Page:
Kent State Community Engaged Learning Director Amanda Woodyard talks with Akron-Canton Regional Foodbank CEO Dan Flowers while Kent State volunteers break down boxes and carry groceries to cars during the food distribution at Dix Stadium on Wednesday. Michael Indriolo/The Portager
Lines of cars flock to Dix Stadium for food assistance
Pantries are still serving groceries nearly a year into the pandemic, and first-time recipients are still seeking help
A double line of cars waiting for donated groceries at Kent State’s Dix Stadium spilled onto Summit Street on Wednesday, a mix of students, formerly high-income earners and many more who have dealt with food insecurity even before the pandemic.
Organizers said the need was so great that the university and the Akron-Canton Regional Foodbank will continue hosting distributions at Dix Stadium on the third Wednesday of each month from 1 p.m. to 3 p.m. through June.
The distribution in the stadium parking lot, hosted by Kent State volunteers in partnership with the food bank, offered a safety net of food and household essentials to residents of Portage County and surrounding areas.
Kent resident Sheri Meacham eased her car to a stop aside the dwindling pile of food while snow-covered volunteers packed groceries into her trunk. It was her first time receiving food at a distribution like this. She lost her six-figure salary at Airgas in April when the pandemic forced a wave of budget cuts and layoffs. With her unemployment benefits ending this week and no prospects after a months-long job search, her family’s future remains uncertain, she said.
“My unemployment pays a quarter of my bills,” she said. “So I cashed out my entire retirement, and it’s gone. In nine months, I have spent all my retirement money. And I don’t know how I’m going to feed my family or pay the mortgage.”
Meacham said she could find a low-level job somewhere, but the pay wouldn’t cover her bills. Finding employment at the same level she had prior to the pandemic has been impossible.
“My mortgage is on hold for six months,” she said. “I have no idea, when this ends, how to recoup all of this money that I’m not paying right now. I don’t know what the answer is.”
Kent State Community Engaged Learning Director Amanda Woodyard said she’s seen the need for food increase tremendously since the beginning of the pandemic. While Kent State shut down over the summer, its food pantries remained open. Trader Joe’s donates overstock food to the pantries for now, but the university is working to affiliate itself with the Akron-Canton Regional Foodbank.
Between March and August, Kent State’s pantries supplied over 43,000 pounds of food, Woodyard said, compared with 32,000 pounds throughout all of 2019.
“We would see people lining up an hour early, and there’d be lines around the building for our food pantry over the summer,” she said. “The stories of people who have never had to use resources like this in the past. Students whose families have been impacted, and therefore, second hand, they’re impacted by needing food resources.”
Kent State student Joshua Bellamy, a recipient at the distribution, said he has begun and lost two jobs since the pandemic began.
“It’s been peaks and valleys,” he said. “You’ve got your times where you’re financially OK. You’ve got your times where it’s like, you know, you’re not financially OK. This is one of those times where it’s a holiday season, trying to save money, you’re trying to make ends meet right now.”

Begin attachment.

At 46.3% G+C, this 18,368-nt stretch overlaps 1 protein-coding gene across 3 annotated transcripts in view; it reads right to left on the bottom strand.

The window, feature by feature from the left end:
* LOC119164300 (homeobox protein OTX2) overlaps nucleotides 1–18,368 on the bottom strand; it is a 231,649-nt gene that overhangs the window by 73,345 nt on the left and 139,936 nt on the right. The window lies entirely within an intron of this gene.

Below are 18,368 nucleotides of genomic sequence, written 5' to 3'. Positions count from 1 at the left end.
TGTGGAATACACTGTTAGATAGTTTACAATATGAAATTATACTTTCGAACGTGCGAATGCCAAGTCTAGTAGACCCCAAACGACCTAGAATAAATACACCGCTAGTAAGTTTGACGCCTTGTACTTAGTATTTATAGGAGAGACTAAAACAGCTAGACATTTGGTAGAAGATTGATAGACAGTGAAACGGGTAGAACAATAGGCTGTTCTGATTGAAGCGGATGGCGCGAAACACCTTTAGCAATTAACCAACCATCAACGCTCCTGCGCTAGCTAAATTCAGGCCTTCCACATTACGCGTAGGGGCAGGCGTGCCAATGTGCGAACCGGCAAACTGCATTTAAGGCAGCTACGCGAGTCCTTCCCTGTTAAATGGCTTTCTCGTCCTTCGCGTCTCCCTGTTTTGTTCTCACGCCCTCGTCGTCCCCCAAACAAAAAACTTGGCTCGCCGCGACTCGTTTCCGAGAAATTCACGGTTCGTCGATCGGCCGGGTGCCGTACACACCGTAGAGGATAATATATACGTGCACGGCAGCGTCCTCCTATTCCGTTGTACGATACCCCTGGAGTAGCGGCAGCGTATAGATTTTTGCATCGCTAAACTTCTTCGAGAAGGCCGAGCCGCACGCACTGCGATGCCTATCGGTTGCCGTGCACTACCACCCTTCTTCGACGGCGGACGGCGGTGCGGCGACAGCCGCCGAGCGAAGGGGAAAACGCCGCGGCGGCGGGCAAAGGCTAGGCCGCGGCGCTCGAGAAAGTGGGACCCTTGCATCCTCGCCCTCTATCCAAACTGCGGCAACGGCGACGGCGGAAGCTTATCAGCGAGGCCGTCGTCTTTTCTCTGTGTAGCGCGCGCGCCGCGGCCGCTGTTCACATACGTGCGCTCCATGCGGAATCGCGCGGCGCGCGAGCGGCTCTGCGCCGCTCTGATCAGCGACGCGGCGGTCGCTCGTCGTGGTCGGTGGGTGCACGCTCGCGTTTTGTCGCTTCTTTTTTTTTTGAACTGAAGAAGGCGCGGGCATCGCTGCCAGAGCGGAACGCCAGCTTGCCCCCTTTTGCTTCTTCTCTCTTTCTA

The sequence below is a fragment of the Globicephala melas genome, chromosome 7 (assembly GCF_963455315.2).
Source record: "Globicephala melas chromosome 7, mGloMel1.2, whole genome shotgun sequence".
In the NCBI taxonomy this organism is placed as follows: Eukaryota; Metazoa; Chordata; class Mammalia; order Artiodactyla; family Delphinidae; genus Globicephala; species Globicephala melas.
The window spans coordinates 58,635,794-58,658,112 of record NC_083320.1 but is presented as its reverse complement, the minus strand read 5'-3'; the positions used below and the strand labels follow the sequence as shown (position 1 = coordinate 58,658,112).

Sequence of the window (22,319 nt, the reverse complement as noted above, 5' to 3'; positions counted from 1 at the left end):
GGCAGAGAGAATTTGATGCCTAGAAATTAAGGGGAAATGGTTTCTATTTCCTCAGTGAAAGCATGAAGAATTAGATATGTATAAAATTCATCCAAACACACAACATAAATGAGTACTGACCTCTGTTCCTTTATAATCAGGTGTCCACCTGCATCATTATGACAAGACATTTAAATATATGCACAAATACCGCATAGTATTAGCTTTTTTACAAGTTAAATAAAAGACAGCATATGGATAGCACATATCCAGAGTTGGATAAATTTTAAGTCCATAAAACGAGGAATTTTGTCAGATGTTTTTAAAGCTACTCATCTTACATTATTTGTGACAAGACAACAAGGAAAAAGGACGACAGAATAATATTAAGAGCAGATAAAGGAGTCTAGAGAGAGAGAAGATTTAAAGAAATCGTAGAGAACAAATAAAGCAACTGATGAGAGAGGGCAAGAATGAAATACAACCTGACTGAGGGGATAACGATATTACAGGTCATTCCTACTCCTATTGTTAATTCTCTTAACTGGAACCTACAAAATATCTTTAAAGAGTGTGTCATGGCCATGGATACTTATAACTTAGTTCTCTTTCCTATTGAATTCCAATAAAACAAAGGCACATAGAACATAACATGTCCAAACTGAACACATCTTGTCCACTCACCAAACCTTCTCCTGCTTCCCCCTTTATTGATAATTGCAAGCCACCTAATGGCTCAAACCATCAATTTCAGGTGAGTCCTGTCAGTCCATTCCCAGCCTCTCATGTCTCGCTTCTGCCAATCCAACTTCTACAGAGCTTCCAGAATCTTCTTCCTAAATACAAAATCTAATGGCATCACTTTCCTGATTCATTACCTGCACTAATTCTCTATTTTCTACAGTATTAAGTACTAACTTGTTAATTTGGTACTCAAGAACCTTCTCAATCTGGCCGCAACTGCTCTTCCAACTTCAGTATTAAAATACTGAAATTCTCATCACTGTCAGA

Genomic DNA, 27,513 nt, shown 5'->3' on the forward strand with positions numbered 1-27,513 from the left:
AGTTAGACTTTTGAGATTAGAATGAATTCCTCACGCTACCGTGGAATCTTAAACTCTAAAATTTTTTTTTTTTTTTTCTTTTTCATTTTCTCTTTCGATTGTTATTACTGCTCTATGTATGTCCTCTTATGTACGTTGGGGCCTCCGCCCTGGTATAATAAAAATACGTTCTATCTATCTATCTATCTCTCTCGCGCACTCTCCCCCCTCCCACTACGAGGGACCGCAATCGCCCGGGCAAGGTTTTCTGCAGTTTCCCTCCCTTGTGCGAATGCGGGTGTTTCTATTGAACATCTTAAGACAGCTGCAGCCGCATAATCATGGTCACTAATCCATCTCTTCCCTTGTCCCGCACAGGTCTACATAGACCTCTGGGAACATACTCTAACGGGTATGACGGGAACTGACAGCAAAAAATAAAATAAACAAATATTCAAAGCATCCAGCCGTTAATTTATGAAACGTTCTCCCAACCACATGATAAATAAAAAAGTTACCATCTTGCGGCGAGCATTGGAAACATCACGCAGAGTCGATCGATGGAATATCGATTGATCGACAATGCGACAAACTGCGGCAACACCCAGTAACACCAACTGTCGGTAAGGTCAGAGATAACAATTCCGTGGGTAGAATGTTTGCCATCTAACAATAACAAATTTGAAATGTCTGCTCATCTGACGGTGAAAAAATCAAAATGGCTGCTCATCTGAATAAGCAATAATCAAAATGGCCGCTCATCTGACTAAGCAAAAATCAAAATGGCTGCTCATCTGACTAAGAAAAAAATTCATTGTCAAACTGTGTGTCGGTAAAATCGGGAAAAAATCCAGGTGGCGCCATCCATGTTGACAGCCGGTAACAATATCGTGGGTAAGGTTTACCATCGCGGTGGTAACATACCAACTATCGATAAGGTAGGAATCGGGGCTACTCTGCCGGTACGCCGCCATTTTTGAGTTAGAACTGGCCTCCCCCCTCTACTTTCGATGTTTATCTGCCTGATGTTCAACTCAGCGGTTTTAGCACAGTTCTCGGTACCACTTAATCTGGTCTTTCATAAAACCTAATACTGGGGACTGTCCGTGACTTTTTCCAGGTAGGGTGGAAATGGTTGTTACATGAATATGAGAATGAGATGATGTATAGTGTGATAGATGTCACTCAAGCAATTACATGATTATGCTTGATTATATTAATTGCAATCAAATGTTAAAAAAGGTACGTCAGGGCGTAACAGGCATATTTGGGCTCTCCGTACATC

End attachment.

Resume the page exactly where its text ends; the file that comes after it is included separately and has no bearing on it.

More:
Bellamy hadn’t needed these kinds of resources before the pandemic, but as it lingered through the summer, he became more comfortable accepting help. Addressing the economic strain the pandemic has thrust so many people into requires transparency, he said. Through openly sharing experiences, people can help one another access resources they need.
Justin Hilton, a community outreach administrator at Kent State, said this increased need has opened conversations about food insecurity both pre-existing and pandemic-induced.
“In a situation like this, when those normal outlets to getting access to food and food services are hindered or strained, then the optics of the demand increase,” he said. “So it seems like perhaps there may be a lot more insecurity than before, and granted, there probably is, but it still shines a light on the need even before pandemic, before our current times, about the significance of food insecurity.”
Hilton showed up Wednesday as a volunteer, he said. He’s known Akron-Canton Regional Foodbank CEO Dan Flowers for more than 10 years, so when he saw him breaking down used boxes, he greeted him with a hug.
Flowers said the need in Northeast Ohio has been so great that the food bank had to use donations and grant funds to purchase food this year to accommodate it rather than relying on donations from grocery companies as it normally does. When grocery stores faced shortages back in March, food bank orders that would normally take one or two weeks were delayed up to 10 weeks, he said. But with so much community support and monetary donations, the food bank has embraced purchasing food as a way to diversify its products.
The Ohio National Guard has even pitched in troops and trucks to make over 800 food deliveries to distribution events for the food bank since March.
“I look at it two ways,” Flowers said. “When we distribute food like this, we alleviate food insecurity so that people have, you know, they got food. They have food to eat. The second thing that it does is that it fights poverty. Because today, each one of these boxes, they might have $20 worth of groceries. But that’s $20 that a lot of these folks don’t have, if you think about it. That’s money that they are able to spend on their heating bill, to buy their kids shoes. I kind of look at it on both levels. We’re fighting hunger and poverty at the same time.”
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